MSP outraged at benefit patient’s expenses shock

 

 

 24 July 2017

A 61-year-old woman with a brain condition has been told she must find £200 out of her own pocket to cover costs to travel to Newcastle for an operation.

 Mary Ramsay, who has a condition called Essential Tremor, has been booked for surgery at Newcastle Royal Victoria Infirmary on July 27 with her expected discharge four days later on July 31.

 She has electrodes in her brain, likened to a pacemaker for the brain, which helps alleviate her tremor. The electrodes have moved slightly and Mrs Ramsay needs an operation to realign them.

 Due to her condition, she cannot travel alone and needs her 60-year-old husband to drive her the 560-mile round trip from her home in Inverness.

 The couple, who are both on benefits, have been told by NHS Highland that they can receive £300.80 for their travel and accommodation expenses.

 However, Mr and Mrs Ramsay, who live in Dalneigh, have already paid about £500 in advance for the cost of accommodation, as it is in peak holiday season and because the health authority had previously paid for accommodation for them both.

 NHS Highland has now told Mrs Ramsay its travel policy “is not designed to fully reimburse patients for the cost of travelling and necessary accommodation to attend an appointment, but to provide a contribution towards the cost.”

 It is willing to pay accommodation for the couple on the night before Mrs Ramsay’s operation and the night after she is discharged at the rate of £36 each for each night. And, it will also pay the mileage for Mr Ramsay to go down the day before the operation, return to Inverness the next day and then make the return trip when his wife gets out of hospital.

 “It is just ludicrous that a patient with a disability, on benefits and in need of a carer to accompany her, has to pay out of her own pocket to undergo a necessary operation in England,” said Highlands and Islands Labour MSP Rhoda Grant who has taken up Mrs Ramsay’s case.

 “Mary didn’t pick Newcastle to travel to, that was the only option given by the health authority. I would question NHS Highland’s view that her husband should go down, return to Inverness then travel down again all in a matter of days. Mary feels she needs her husband for support as she is so ar away from home and who can blame her?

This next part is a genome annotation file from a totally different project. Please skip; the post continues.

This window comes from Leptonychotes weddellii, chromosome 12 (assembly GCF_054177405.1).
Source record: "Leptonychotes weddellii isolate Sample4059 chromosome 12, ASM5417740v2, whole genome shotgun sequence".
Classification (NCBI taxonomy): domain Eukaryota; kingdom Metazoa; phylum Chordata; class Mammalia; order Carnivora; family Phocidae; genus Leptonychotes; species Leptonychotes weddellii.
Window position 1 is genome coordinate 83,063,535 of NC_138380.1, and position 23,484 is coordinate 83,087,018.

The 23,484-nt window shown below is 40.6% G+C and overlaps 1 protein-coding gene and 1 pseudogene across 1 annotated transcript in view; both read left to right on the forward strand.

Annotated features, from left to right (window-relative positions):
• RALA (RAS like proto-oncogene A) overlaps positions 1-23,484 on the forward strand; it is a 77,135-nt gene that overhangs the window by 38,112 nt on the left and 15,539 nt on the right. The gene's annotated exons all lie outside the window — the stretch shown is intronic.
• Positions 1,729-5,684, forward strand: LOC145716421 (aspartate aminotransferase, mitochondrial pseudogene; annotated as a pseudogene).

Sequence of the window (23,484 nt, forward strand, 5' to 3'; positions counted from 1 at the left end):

“This just highlights the dire state of finances at NHS Highland and the Scottish Government’s continued penny pinching and cutbacks. It really is shocking.”

 Mrs Ramsay added: “It is ridiculous, really ridiculous. What we are talking about is the basic costs – meals aren’t paid for and neither is the real cost of accommodation.

 “The train has difficulties because I need a wheelchair and I would still need a carer to come with me. This has really stressed me which is not good for my condition.

 “I’ve been treated in Dundee before and would much prefer to go to Dundee or anywhere in Scotland instead of having to travel so far way.”

 Mrs Ramsay is on a Personal Independence Payment and JobSeekers Allowance Supported meaning she does not need to apply for work. Her husband is on JobSeeker’s Allowance and is in the process of applying for Carer’s Allowance as he has recently left work to look after his wife.

 Iain Addison, Head of NHS Highland’s Area Accounting, told Mrs Grant that there was “no clinical need for Mrs Ramsay’s escort (her husband) to be assisting her or be present whilst she is in hospital for those days between admission and discharge”.

 “We contribute towards accommodation costs for them both for the night prior to admission and the night after discharge – this is reasonable given the distances involved,” he said.

 “As per the Policy, escorts must return home at the earliest opportunity after the journeys, however if they choose to stay they must do so at their own expense.  Escorts who are required to accompany a patient to and from hospital should return home and travel back to hospital on patients discharge. If they remain near the hospital, the limit of the contribution to the cost of accommodation is that of the second return journey which would otherwise have been required. This would be the case for Mrs Ramsay’s husband.”

 He added: “I can confirm that the Policy has not changed since the previous visits that Mrs Ramsay has made to Newcastle.  I understand that for previous admissions the length of stay in hospital has been shorter. The cost of the escort remaining near the hospital did not exceed that of the second return journey which would have been required should the escort have returned home in between admission and discharge. So the full cost of the accommodation contribution was paid in that instance.

 “I do not believe we have unfairly treated Mrs Ramsay and her husband and have followed the agreed policy.”